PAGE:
Here is another benchmark of the performance of DFT in handling difficult situations, in this case the interaction between nucleic acid base pairs. Sherrill1 has examined the 124 nucleic acid base pairs from the JSCH-2005 database2 compiled by Hobza and coworkers. This database includes 36 hydrogen bonded complexes, and example of which is shown in Figure 1a, and 54 stacked complex, one example of which is shown in Figure 1b.



Figure 1. Optimized geometries (RI-MP2/cc-pVTZ) of two representative structures of base pairs: (a) hydrogen bonded pair and (c) stacked pair.

The energies of these base pairs computed with four different functionals: PBE, PBE-D (where Grimme’s empirical dispersion correction3), and the recently developed MO5-2X4 and MO6-2X5 methods which attempt to treat mid-range electron correlation. The aug-cc-pVDZ basis set was used. These DFT energies are compared with the CCSD(T) energies of Hobza. The mean unsigned error (MUE) for the 28 hydrogen bonded complexes and the 54 stacked complexes are listed in Table 1.

Table 1. Mean unsigned error (kcal mol-1) of the four DFT
methods (relative to CCSD(T)) for the hydrogen bonded and stacked base pairs.



MUE (stacked)













A few interesting trends are readily apparent. First, PBE (representing standard GGA DFT methods) poorly describes the energy of the hydrogen bonded complexes, but utterly fails to treat the stacking interaction. Inclusion of the dispersion correction (PBE-D) results in excellent energies for the HB cases and quite reasonable results for the stacked pairs. Both of Truhlar’s functionals dramatically outperform PBE, though MO5-2X is probably still not appropriate for the stacked case. MO6-2X however seems to be a very reasonable functional for dealing with base pair interactions, indicating that mid-range correlation correction is sufficient to describe these complexes, and that the long-range correlation correction included in the dispersion correction, while giving improved results, is not essential.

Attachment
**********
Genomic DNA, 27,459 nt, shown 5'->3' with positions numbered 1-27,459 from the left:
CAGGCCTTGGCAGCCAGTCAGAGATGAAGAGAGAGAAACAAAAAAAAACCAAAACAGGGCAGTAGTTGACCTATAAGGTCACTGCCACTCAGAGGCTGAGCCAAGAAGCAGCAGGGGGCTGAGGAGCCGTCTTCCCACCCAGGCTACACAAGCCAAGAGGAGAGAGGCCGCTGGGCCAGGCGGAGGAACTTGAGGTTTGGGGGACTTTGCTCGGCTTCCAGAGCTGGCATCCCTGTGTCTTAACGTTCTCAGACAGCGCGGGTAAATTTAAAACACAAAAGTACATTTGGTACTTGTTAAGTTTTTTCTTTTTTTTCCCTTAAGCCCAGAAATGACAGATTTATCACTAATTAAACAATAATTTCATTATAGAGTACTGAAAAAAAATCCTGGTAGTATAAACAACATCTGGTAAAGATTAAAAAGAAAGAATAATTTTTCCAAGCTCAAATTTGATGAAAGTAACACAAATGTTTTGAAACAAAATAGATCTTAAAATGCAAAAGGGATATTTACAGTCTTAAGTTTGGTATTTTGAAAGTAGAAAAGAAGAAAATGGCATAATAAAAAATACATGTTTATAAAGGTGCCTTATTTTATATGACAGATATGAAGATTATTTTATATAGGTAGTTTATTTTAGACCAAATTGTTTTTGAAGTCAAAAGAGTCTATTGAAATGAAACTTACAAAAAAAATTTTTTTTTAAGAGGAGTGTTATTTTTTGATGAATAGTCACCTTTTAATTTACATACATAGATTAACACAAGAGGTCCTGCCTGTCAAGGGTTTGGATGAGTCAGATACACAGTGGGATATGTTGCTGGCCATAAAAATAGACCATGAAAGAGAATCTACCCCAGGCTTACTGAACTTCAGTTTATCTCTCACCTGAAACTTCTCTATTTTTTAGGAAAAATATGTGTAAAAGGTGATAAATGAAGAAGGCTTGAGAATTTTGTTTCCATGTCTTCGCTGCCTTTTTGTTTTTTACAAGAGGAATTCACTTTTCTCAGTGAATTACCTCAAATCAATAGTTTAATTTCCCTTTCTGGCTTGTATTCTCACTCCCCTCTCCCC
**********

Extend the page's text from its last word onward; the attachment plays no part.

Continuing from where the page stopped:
(1) Hohenstein, E. G.; Chill, S. T.; Sherrill, C. D., "Assessment of the Performance of the M05-2X and M06-2X Exchange-Correlation Functionals for Noncovalent Interactions in Biomolecules," J. Chem. Theory Comput., 2008, 4, 1996-2000, DOI: 10.1021/ct800308k

(2) Jurecka, P.; Sponer, J.; Cerny, J.; P., H., "Benchmark database of accurate (MP2 and CCSD(T) complete basis set limit) interaction energies of small model complexes, DNA base pairs, and amino acid pairs," Phys. Chem. Chem. Phys., 2006, 8, 1985-1993, DOI: 10.1039/b600027d.

(3) Grimme, S., "Semiempirical GGA-type density functional constructed with a long-range dispersion correction," J. Comput. Chem., 2006, 27, 1787-1799, DOI: 10.1002/jcc.20495

(4) Zhao, Y.; Schultz, N. E.; Truhlar, D. G., "Design of Density Functionals by Combining the Method of Constraint Satisfaction with Parametrization for Thermochemistry, Thermochemical Kinetics, and Noncovalent Interactions," J. Chem. Theory Comput., 2006, 2, 364-382, DOI: 10.1021/ct0502763.

(5) Zhao, Y.; Truhlar, D. G., "The M06 suite of density functionals for main group thermochemistry, thermochemical kinetics, noncovalent interactions, excited states, and transition elements: two new functionals and systematic testing of four M06-class functionals and 12 other functionals," Theor. Chem. Acc., 2008, 120, 215-241, DOI: 10.1007/s00214-007-0310-x.